ANNUAL DEATH RATE FROM ACCIDENTS IN AND ABOUT MINES CLASSED UNDER THE COAL MINES REGULATION ACTS, PER 1,000 PERSONS EMPLOYED AND PER 1,000,000 TONS OF OUTPUT, AND IN AND ABOUT MINES CLASSED UNDER THE METALLIF. EROUS MINES REGULATION ACTS, PER 1,000 PERSONS EMPLOYED, FOR EACH YEAR, 1873 TO 1908.

(Source: Mines and Quarries: General Report and Statistics for 1908, Part I.)

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The coal mines regulation act, as enacted in 1872, and as subsequently amended and reenacted, includes within its provisions mines of coal, mines of stratified ironstone (iron ore), mines of shale, and mines of fire clay, and embraces a body of employees averaging over a half million annually. Thus for the three 10-year averages shown in the above table, the average number of employees was 503,428, 571,719, and 732,391, respectively, of whom 403,281 in the first decade, 461,024 in the second, and 588,446 in the third were employed below ground. During the last six years the average number of employees was 893,128, of whom 718,889 were employed below ground.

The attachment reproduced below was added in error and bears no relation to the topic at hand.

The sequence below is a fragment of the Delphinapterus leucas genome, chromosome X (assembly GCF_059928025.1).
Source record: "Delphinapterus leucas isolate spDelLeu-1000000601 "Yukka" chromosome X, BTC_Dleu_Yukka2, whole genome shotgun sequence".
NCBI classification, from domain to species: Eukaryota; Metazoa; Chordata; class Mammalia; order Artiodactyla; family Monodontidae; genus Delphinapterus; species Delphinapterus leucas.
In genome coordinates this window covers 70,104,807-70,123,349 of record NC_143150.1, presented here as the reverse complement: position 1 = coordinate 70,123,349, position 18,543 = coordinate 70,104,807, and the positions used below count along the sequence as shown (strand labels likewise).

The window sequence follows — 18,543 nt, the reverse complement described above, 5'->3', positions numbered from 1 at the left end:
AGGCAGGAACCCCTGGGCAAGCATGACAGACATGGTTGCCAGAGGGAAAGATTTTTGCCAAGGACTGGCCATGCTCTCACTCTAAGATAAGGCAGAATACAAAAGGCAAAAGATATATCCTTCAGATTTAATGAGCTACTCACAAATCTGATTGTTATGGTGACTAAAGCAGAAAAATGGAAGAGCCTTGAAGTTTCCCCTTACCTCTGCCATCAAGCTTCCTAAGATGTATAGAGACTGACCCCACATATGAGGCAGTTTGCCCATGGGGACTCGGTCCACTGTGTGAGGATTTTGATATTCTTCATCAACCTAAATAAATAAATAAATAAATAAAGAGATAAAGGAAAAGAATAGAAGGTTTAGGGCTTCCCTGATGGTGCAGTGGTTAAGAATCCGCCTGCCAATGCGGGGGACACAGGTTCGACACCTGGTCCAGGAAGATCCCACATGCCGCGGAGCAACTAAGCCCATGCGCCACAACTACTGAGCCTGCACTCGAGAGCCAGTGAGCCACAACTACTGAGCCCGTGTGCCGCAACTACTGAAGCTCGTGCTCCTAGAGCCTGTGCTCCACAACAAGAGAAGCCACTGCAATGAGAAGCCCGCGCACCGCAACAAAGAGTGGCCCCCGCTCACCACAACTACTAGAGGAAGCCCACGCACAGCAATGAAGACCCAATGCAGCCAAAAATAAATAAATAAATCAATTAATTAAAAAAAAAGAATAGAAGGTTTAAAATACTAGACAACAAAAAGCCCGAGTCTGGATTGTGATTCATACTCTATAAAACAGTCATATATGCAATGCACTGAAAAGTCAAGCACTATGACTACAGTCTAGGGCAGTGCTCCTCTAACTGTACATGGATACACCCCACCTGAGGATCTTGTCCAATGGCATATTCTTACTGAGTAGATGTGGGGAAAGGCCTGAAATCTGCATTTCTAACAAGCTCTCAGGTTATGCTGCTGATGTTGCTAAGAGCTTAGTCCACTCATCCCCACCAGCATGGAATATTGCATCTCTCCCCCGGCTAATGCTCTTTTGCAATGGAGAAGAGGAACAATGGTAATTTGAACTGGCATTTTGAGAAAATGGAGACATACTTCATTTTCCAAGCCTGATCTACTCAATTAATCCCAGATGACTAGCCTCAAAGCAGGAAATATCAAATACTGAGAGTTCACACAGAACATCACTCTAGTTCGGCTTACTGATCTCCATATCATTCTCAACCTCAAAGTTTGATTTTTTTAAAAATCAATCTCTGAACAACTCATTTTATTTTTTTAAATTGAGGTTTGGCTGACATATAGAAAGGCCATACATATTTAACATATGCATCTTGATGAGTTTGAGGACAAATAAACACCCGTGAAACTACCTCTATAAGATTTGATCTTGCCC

The metalliferous mines act applies to all classes of mines not within the scope of the coal mines regulation acts. The average number of employees in such mines was 55,388 in the first decade, 42,481 in the second, and 33,669 in the third, while for the six remaining years the average was further reduced to 30,040.

It may be noted in passing that with a single exception the average death rate for each decade is lower than for the preceding one.

Statistics for employees in quarries, similar to those given above for metalliferous mines, are available for the period 1895 to 1908, and are given below:

ANNUAL DEATH RATE FROM ACCIDENTS IN AND ABOUT QUARRIES, CLASSED UNDER THE QUARRIES ACT, PER 1,000 PERSONS EMPLOYED FOR EACH YEAR, 1895 TO 1908.

(Source: Mines and Quarries: General Report and Statistics for 1908, Part I.)